Tesla shares recouped some of their losses on Thursday after falling as much as 3.6 per cent, a day after it pushed back a production target for its much-anticipated Model 3 sedan yet again.
Analysts stayed upbeat, saying the electric car maker had finally set an achievable target for their mass-market sedan that is priced at $35,000. The delay, however, is likely to impact Tesla’s cashflow, a big challenge for many quarters now.
Tesla said on Wednesday it would likely build about 2,500 Model 3s per week by the end of the first quarter, half the number it had earlier promised. The company now expects to reach its goal of 5,000 vehicles per week by the end of the second quarter.
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“With absolute Model 3 sales tracking behind expectations and Model 3 gross margin improvement likely to be pushed out until production reaches greater scale, the expected cash tailwind from Model 3 will take longer to manifest itself than was anticipated,” Evercore ISI analyst George Galliers said in a note.
Tesla, headed by Elon Musk, has been struggling to overcome production bottlenecks and reported its biggest-ever quarterly loss in the July-September quarter.
The company burned through $1.1 billion in cash in that quarter and said in November it would spend roughly the same amount in the fourth quarter. It had about $3.5 billion in cash and cash equivalents as of September 30.
Chief Financial Officer Deepak Ahuja had reassured investors that cash flow would “improve significantly” over the next few quarters as Tesla continued to ramp up Model 3 production.
Tesla shares were down at $313.02 in afternoon trading. The median price target on the stock is $310 and eight of 25 brokerages covering the stock rate it “buy” or higher. Eight have a “hold” rating and the rest a “sell” or lower.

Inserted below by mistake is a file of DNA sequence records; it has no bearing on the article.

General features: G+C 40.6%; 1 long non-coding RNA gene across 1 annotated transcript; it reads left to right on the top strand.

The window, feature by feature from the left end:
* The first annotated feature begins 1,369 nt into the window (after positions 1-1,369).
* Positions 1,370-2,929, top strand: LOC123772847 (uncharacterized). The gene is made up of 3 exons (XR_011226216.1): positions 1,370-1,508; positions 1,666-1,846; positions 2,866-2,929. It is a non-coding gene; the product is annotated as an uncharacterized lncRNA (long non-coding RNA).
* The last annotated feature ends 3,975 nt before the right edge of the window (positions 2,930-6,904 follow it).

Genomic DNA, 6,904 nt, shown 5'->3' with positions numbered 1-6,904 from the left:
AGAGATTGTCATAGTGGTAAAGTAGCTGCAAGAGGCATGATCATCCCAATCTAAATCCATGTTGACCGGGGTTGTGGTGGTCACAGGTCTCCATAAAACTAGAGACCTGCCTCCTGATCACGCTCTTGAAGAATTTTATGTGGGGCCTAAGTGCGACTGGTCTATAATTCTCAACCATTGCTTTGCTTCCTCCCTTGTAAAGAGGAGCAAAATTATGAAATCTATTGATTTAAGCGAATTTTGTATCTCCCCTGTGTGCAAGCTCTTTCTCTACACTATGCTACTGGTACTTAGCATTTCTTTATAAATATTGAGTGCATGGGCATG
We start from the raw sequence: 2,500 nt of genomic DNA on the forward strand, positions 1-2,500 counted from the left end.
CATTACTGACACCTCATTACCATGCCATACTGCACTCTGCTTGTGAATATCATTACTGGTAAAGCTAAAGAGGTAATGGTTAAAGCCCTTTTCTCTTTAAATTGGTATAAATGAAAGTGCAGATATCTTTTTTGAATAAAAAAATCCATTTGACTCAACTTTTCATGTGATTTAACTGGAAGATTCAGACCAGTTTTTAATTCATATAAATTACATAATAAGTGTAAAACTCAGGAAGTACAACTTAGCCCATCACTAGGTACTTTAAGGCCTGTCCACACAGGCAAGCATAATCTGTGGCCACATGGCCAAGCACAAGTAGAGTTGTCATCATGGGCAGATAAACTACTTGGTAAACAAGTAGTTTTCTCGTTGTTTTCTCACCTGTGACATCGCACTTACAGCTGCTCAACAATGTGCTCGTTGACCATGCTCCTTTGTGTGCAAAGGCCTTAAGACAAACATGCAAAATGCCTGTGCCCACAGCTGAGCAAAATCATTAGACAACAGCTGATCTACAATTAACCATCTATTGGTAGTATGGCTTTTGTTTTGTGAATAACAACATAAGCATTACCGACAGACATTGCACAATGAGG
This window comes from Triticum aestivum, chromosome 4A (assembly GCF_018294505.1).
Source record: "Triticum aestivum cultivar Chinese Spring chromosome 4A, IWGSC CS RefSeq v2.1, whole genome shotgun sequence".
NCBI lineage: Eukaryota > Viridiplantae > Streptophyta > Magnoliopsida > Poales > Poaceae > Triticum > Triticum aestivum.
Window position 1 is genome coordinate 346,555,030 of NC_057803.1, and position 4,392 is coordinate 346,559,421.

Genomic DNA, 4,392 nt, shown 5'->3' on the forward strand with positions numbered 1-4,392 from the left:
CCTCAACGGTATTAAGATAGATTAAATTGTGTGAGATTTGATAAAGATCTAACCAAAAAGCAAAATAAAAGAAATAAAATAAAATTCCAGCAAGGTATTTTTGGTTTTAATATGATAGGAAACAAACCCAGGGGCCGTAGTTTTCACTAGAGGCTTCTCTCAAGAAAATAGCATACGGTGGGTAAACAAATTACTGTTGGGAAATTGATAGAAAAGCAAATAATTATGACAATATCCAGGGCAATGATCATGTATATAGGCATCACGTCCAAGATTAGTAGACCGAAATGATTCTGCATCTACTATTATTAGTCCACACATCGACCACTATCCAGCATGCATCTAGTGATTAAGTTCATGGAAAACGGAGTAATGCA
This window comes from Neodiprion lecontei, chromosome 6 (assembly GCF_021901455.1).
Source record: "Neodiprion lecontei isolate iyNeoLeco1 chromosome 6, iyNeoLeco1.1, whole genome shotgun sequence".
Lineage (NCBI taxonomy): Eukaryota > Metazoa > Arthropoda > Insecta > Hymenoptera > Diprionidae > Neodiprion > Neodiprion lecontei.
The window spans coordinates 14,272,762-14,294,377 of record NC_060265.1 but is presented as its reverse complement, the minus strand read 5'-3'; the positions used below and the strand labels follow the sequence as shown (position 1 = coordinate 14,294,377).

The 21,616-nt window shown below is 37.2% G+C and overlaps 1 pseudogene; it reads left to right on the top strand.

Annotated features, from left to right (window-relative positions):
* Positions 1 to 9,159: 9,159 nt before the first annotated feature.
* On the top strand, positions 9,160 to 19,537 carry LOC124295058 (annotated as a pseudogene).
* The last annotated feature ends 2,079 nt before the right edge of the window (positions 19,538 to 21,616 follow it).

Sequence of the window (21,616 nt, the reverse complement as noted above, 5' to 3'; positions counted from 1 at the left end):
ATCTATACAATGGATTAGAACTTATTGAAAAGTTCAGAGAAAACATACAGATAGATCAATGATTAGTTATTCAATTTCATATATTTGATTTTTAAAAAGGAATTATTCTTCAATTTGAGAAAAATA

“We believe that Tesla may have finally set a beatable production target,” Nomura Instinet analyst Romit Shah said in a note.
“Importantly, we believe that Tesla is prioritizing quality control. While Tesla’s repeated guidance revisions could begin to risk damaging its elite brand, a mass-recall would probably be far more damaging,” he said.
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Tesla’s luxury Model S sedans and Model X SUVs regularly require fixes before they can leave the factory and quality checks have routinely revealed defects in nearly all of these models inspected after assembly, Reuters reported in November, citing sources.
Tesla has maintained that its quality control process is unusually rigorous.
Analysts said on Thursday they continue to believe that sales of the Model 3 sedan could transform the niche automaker into a mass producer, giving it an edge over a host of rivals such as General Motors and BMW who are entering the nascent electric car market.
“Given that TSLA received over 400k Model 3 reservations with essentially no marketing, we believe potential demand for the vehicle is likely underestimated, and think TSLA could significantly increase demand through its own advertising in the future,” Baird Equity Research analyst Ben Kallo said.
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